A report made public this week details decades’ worth of fracking on oil leases near Los Padres National Forest. The info, complied over the past year by Los Padres ForestWatch, which scoured thousands of pages of state and federal documents, identifies at least 351 wells in the Sespe Oil Fields (located north of Fillmore in Ventura County and immediately adjacent to Los Padres boundaries) that have been been fracked between the mid 1960s and this July.
Critics say the increasingly controversial though long-used oil extraction technique damages watersheds, pollutes underground water supplies, and negatively impacts human health. Noting the oil fields’ proximity to Los Padres as well as wilderness areas like Hopper Mountain National Wildlife Refuge and the Sespe Condor Sanctuary, Jeff Kuyper, ForestWatch’s executive director, explained on Tuesday, “There is so much secrecy around fracking, we just wanted to get as much info as we could about it happening in or around [Los Padres] and get word out so people are aware.”
Of course, as most oil industry experts are quick to point out, fracking — basically injecting a fluid mixture of chemicals and water down a well to better extract hard-to-reach oil reserves — is nothing new and entirely legal. However, concern has recently skyrocketed over the many anecdotal impacts the process has on the environment and the fact that particulars of it, such as the ingredient list of the injections and what happens with the fluid once it is done being used, are virtually unregulated by any state or federal oversight agency.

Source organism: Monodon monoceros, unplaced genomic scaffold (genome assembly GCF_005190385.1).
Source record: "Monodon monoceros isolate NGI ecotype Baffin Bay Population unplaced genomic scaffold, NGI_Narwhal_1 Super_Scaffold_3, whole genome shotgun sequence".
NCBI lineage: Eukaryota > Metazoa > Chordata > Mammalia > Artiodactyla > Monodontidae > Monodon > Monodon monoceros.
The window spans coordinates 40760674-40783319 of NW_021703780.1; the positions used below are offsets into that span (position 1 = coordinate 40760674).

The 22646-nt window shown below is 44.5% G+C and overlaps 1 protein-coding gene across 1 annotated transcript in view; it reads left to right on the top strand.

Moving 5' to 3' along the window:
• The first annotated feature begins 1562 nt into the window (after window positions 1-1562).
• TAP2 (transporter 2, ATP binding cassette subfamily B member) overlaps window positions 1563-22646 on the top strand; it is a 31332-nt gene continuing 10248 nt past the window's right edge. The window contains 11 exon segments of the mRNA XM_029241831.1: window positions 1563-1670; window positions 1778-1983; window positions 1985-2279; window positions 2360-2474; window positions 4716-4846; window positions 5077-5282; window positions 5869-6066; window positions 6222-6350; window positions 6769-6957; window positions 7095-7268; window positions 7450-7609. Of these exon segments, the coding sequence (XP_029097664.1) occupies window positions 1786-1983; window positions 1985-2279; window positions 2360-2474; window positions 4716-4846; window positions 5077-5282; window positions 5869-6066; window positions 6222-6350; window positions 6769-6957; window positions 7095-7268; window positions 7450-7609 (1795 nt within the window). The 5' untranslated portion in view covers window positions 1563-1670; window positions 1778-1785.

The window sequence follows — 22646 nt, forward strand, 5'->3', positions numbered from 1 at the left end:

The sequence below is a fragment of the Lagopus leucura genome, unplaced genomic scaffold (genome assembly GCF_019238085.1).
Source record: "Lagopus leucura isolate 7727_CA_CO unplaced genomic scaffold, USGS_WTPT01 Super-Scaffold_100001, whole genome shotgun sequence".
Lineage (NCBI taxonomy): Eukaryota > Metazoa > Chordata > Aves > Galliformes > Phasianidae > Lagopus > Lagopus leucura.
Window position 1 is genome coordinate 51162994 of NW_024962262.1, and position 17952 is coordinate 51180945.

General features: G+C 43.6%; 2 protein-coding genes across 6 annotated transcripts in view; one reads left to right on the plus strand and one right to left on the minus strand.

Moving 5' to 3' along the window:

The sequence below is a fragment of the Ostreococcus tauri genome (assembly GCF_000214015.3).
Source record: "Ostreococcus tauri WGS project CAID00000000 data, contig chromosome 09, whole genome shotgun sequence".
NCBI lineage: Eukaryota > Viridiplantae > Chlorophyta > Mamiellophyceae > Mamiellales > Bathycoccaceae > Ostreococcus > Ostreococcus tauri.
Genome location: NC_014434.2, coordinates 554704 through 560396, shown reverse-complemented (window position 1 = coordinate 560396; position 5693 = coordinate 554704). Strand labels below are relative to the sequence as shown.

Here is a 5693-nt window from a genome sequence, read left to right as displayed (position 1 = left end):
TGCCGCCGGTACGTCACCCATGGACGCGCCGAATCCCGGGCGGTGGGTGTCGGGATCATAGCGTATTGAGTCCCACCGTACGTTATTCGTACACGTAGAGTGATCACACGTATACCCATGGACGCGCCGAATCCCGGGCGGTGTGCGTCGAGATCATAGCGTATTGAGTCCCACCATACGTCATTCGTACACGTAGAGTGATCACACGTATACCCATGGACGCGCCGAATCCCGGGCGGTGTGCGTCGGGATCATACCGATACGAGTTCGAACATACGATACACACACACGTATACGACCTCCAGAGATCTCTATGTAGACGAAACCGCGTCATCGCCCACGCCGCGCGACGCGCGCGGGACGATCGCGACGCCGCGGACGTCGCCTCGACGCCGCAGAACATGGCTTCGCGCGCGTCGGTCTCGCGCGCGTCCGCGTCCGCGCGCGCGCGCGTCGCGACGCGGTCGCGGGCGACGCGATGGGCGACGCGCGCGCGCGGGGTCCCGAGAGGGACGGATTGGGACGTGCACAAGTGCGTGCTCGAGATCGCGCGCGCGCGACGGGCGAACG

It is just these types of worries, said Kuyper, that prompted him and his watchdog group to file their initial Freedom of Information Act request with the Bureau of Land Management (BLM), the agency that oversees oil operations on federal land, and then follow up with California’s department of oil and gas resources, the folks who regulate all actual in-well activities in the state. It should be noted, however, that of the seven instances of fracking that ForestWatch uncovered from the past two years, all were done on private leases adjacent to the National Forest owned by Texas’s Seneca Resources Group.
Los Padres National Forest spokesperson Andrew Madsen responded to the report on Tuesday afternoon by explaining, via email, that fracking has been a common thing in the Sespe oil fields for more than five decades and that “The Los Padres isn’t aware of any detrimental effects to resources resulting from oil extraction.”